That was Nkrumah, then an undergraduate. How many of us students can boast of reading anything of such nature? We must begin to revise our notes and pick up extensive reading habit. That is the salvation for this country.

On the morning of 20th July, 1948, Nkrumah spoke without notes for about ten minutes to a first batch of ten students when he founded the first Ghana National College. He told the students: “The African today is conscious of his capabilities. Educational and cultural backwardness is the result of historical conditions.”  He then urged all present and future students, both boys and girls to consider laziness as a crime.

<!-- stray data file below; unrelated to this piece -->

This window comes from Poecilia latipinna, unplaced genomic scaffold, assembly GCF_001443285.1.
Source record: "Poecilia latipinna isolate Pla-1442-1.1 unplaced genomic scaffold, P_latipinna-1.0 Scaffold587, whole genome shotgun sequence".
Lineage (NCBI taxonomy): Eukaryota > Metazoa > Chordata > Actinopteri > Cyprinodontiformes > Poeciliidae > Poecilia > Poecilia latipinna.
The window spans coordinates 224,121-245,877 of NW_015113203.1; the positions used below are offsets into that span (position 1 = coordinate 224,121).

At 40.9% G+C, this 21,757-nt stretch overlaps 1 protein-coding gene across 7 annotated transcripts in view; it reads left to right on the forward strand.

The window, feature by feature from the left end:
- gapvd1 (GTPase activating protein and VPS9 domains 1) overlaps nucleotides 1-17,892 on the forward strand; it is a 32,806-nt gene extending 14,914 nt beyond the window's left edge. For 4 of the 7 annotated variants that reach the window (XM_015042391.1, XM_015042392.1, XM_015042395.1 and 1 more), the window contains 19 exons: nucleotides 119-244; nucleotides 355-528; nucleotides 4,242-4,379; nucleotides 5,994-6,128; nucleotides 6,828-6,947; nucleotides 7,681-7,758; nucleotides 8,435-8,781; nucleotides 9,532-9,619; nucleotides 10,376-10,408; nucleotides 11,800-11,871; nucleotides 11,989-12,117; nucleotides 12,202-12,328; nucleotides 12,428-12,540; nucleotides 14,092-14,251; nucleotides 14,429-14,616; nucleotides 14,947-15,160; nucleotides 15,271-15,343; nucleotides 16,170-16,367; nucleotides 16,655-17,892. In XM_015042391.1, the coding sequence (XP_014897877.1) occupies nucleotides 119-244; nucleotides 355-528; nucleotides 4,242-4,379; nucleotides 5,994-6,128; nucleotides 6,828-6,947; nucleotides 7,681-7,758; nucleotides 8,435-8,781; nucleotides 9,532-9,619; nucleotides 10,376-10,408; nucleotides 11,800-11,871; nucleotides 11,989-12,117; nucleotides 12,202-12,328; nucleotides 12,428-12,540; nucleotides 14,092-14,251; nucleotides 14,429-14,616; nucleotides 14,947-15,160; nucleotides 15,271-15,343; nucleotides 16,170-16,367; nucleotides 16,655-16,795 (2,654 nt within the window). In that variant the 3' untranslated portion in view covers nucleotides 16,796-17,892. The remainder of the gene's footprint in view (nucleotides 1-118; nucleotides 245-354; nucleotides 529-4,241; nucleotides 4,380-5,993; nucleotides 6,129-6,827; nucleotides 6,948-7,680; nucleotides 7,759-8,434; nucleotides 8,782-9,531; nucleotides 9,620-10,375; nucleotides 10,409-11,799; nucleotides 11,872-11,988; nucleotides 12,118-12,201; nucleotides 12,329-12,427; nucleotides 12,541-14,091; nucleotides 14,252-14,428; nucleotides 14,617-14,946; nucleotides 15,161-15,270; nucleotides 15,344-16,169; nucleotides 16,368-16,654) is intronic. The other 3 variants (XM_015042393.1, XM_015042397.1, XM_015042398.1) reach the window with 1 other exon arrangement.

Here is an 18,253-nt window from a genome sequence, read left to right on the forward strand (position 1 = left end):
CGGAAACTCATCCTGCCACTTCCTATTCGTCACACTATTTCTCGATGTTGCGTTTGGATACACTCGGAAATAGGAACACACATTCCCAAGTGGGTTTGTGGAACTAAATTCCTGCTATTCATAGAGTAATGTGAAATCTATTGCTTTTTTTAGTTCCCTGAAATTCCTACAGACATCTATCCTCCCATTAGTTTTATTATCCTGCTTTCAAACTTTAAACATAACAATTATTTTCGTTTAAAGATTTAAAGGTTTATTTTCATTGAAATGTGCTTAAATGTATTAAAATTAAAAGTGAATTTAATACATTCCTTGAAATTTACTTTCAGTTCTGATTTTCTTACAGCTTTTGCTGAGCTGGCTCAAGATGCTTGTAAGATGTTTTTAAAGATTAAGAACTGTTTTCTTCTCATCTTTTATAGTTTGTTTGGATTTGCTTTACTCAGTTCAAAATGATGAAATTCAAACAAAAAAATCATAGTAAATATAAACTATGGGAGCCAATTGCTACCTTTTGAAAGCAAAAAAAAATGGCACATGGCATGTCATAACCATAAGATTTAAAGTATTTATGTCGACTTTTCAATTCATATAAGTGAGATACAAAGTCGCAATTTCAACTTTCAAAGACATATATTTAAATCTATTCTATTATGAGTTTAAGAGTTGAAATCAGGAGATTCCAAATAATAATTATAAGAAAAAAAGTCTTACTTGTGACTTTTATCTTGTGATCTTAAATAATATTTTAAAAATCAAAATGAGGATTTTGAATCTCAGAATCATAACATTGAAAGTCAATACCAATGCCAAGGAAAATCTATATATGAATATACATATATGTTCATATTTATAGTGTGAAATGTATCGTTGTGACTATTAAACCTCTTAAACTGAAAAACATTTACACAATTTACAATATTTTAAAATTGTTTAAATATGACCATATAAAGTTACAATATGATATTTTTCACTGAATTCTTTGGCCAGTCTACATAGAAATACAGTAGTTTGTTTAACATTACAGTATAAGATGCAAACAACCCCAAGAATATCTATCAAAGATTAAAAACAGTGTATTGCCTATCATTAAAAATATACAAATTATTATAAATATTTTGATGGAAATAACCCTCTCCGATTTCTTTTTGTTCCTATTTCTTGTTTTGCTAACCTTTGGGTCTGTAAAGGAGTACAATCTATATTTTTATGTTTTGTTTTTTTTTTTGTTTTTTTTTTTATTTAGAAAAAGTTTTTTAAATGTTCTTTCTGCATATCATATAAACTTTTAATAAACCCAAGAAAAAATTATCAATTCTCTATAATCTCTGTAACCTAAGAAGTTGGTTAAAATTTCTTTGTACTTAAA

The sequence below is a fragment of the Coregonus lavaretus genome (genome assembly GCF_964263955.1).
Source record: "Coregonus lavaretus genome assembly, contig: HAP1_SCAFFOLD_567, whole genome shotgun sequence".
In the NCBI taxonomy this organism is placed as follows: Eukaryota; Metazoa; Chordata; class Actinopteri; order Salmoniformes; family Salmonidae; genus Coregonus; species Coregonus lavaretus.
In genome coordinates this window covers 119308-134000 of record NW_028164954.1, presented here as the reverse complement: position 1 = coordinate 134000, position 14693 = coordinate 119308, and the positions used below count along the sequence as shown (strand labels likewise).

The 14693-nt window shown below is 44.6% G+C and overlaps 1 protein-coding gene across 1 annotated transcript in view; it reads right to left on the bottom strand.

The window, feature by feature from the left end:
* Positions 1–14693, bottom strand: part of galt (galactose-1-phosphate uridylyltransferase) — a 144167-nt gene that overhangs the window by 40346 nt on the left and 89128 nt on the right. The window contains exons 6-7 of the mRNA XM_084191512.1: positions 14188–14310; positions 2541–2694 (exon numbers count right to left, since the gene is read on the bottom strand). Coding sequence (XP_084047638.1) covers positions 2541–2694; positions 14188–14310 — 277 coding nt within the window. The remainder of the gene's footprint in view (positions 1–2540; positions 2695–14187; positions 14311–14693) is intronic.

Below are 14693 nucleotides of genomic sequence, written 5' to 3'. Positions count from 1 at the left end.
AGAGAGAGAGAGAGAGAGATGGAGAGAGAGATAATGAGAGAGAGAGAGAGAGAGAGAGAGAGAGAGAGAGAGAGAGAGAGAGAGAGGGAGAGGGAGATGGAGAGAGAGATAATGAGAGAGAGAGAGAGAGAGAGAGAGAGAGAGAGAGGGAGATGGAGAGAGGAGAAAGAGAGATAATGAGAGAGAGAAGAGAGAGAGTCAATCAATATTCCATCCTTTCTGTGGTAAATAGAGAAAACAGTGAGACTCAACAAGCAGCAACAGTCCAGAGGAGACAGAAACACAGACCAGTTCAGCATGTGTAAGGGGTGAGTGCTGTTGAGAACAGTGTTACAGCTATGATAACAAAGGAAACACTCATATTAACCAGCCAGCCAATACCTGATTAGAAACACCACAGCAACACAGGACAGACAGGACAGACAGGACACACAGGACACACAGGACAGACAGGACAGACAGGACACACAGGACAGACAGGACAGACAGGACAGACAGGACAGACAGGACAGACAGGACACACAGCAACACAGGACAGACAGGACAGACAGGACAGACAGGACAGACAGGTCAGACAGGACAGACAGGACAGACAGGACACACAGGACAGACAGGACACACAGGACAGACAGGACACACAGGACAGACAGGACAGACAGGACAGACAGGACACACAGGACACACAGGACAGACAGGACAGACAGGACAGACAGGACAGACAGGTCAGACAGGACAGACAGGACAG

“Think! Study hard! Work with sustained effort. As never before we want thinkers— thinkers of great thoughts. We want doers—doers of great deeds. Of what use is your education if you cannot help your country in her hour of need?

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The writer is the Executive Secretary of Success Book Club